Among the 152 patients with a CMML diagnosis according to WHO 2016 criteria, 15 had evolved from a preexisting MDS with excess of blasts (MDS-EB, N = 7), multilineage lineage dysplasia (MDS-MLD, N = 4), single lineage dysplasia (N = 2), ring sideroblasts and multilineage dysplasia (N = 1), and isolated del(5q) (N = 1). At MDS diagnosis, their peripheral blood monocyte count was 0.7 ± 0.1 × 109/L. A marrow monocytosis ≥5% was detected in 12 out of 14 cases in which bone marrow could be reevaluated. In one of these MDS patients, monocyte subset analysis was available at MDS diagnosis and showed an MO1 accumulation. These observations suggested that MDS with marrow monocytosis, peripheral blood monocyte count neighboring the threshold of monocytosis, and MO1 accumulation could evolve in genuine CMML. To explore this hypothesis, we prospectively analyzed monocyte subset repartition in the blood of 84 MDS patients at diagnosis, including 26 MDS-MLD, 6 MDS–single lineage dysplasia, 12 MDS–ring sideroblasts, 28 MDS-EB1, 10 MDS-EB2, 1 MDS with isolated del(5q), and 1 MDS unclassifiable. MO1 accumulation ≥94% was detected in 29 of them (35%) (Figure 1A), validating a recently reported observation.3 Compared with other MDS, these “CMML-like” MDS displayed a higher WBC number (6.1 ± 3.9 vs 4.4 ± 2.0 × 109/L; P = .05), a higher absolute monocyte count (0.6 ± 0.2 vs 0.4 ± 0.2 × 109/L; P < .05), and a higher fraction of monocytes in the bone marrow (5.8 ± 3.8 vs 3.7 ± 3.5 × 109/L; P < .05). Unlike the recent report of Lee Moffitt’s group,3 MDS without MO1 accumulation was not associated with poor cytogenetic risk or higher R-IPSS in this series.
Follow-up of 44 MDS patients with 2 distinct complete blood counts (CBCs) available showed that a monocyte count ≥1 × 109/L with a monocyte fraction ≥10% of WBC was detected significantly more often in those with a CMML-like phenotype at diagnosis than in other MDS patients (P < .01; Figure 1M). In less than 1 year, 7 out of 16 MDS patients with a “CMML-like” phenotype at diagnosis evolved into overt CMML.
We also evaluated the relevance of the 1 × 109/L threshold for monocytosis1,10,19 by analyzing CBC from 192 healthy adults (median age: 51; range: 19-99). Median value of blood monocytes in this healthy population was 0.49 × 109/L (Figure 1N). Mathematical extrapolation in relation to age showed an increase of monocytosis with years, reaching 0.6 × 109/L at 100 years of age, suggesting that the French-American-British19 /WHO1,10 threshold is probably overestimated (Figure 1O). Further studies with larger sample size would be useful to redefine accurately the monocytosis threshold. Of note, a category of “oligomonocytic” CMML with a monocyte fraction ≥10% but absolute monocyte count between 0.5 and 1 × 109/L was recently described, with a subset of these patients eventually developing genuine CMML.20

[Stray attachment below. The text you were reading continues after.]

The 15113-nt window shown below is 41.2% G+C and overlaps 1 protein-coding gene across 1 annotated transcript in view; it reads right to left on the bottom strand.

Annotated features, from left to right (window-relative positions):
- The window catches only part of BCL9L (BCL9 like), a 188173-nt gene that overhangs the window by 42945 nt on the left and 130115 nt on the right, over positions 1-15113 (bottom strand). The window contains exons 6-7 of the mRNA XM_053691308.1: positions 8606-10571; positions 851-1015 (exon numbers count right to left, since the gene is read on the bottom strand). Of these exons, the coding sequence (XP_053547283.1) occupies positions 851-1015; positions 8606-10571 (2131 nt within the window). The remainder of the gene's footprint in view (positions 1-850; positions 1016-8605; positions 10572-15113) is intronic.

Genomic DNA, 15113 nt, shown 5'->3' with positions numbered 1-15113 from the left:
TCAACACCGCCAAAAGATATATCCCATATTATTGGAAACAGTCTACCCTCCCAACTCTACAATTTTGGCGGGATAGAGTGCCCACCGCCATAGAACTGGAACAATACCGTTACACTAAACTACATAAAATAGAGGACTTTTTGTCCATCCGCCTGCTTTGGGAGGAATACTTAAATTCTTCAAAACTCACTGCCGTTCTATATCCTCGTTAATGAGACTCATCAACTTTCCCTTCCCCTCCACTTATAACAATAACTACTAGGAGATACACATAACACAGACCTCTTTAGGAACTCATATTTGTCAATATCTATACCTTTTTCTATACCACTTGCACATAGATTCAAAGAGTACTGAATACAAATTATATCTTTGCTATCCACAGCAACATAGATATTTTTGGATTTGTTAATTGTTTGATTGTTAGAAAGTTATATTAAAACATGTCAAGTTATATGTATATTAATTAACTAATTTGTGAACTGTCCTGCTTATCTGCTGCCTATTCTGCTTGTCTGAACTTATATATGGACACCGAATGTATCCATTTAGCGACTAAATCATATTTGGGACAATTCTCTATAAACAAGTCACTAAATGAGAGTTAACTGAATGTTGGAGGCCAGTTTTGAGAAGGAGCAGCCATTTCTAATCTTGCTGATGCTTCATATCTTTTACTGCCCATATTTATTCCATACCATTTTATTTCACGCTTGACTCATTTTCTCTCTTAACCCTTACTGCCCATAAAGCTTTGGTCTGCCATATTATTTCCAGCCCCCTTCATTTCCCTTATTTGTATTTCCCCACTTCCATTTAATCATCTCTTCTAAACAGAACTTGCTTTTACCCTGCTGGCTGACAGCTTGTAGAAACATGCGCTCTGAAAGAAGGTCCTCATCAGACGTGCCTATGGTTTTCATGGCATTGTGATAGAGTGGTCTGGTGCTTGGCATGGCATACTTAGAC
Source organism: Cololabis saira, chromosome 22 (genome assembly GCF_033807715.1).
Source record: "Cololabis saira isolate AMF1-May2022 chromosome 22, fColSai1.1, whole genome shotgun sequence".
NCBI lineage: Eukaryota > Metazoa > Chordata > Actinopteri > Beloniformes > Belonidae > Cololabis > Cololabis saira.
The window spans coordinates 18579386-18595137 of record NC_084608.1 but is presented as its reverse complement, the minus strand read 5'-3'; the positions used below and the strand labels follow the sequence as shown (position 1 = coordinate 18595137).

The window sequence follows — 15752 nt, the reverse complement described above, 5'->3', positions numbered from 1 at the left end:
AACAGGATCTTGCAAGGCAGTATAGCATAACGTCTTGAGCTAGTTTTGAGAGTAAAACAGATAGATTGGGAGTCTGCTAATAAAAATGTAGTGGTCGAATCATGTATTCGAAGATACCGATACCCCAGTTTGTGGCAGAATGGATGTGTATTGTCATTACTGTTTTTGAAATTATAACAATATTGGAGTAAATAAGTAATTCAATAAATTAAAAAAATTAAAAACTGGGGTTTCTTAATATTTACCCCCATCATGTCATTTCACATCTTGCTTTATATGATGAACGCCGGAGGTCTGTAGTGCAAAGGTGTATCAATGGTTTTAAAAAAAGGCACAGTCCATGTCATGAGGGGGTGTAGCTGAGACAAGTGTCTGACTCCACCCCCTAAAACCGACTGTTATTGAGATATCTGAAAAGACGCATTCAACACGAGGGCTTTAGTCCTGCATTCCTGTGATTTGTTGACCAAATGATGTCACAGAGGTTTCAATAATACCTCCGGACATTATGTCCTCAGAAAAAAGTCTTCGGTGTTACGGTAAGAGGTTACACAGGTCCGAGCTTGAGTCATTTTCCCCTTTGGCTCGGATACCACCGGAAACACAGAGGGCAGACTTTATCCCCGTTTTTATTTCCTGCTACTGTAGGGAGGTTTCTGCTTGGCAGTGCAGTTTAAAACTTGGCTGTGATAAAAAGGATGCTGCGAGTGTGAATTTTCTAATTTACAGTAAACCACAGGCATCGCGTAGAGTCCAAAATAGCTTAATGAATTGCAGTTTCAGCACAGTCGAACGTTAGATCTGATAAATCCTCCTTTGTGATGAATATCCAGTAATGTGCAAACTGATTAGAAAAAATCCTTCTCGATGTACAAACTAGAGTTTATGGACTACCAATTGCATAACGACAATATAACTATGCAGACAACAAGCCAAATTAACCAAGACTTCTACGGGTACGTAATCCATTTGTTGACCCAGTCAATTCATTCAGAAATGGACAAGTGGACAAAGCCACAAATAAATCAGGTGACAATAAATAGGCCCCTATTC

Overall, we suggest that “CMML-like” MDS could be an entity that is likely to evolve into genuine CMML and that an MO1 accumulation ≥94% should be considered to be included as a major criterion for both CMML and CMML-like MDS diagnosis.
Acknowledgments: The authors are indebted to Jeffie Lafosse (Institut Gustave Roussy) for collecting the clinical and biological annotations and the Groupe Francophone des Myélodysplasies for constant support.
Our group is certified as an Equipe Labellisée by the Ligue Nationale Contre le Cancer and receives grants from the French National Cancer Institute and the Association Laurette Fugain.
Contribution: D.S.-B., O.W.-B., and E.S. designed the study, analyzed the data, and wrote the manuscript; B.B. and E.B. collected the data; A.T., P.F., G.E., B.Q., and T.B. provided patient samples; N.A. performed cytogenetic analysis; and M.M. and N.D. performed the sample collection and collected data.
Conflict-of-interest disclosure: D.S.-B., N.D., E.S., and O.W.-B. have a patent issued relevant to the work. The remaining authors declare no competing financial interests.
A complete list of the members of the Groupe Francophone des Myélodysplasies appears in “Appendix.”
Correspondence: Orianne Wagner-Ballon, Département d'Hématologie et Immunologie Biologiques, Hôpitaux Universitaires Henri Mondor APHP, Inserm U955, Université Paris-Est Créteil, 51 Avenue du Maréchal de Lattre de Tassigny, F-94100 Créteil, France; e-mail: email@example.com.
Appendix: study group members
The members of the Groupe Francophone des Myélodysplasies are: Pierre Fenaux, Norbert Vey, Lionel Adès, Agnès Guerci, François Dreyfus, Michaela Fontenay, Sophie Raynaud, Claude Preudhomme, Eric Solary, Odile Beynerauzy, Raphael Itzykson, Sophie Park, Olivier Kosmider, Thomas Cluzeau, Andréa Toma, Bruno Quesnel, Gabriel Etienne, Thorsten Braun, and Orianne Wagner-Ballon.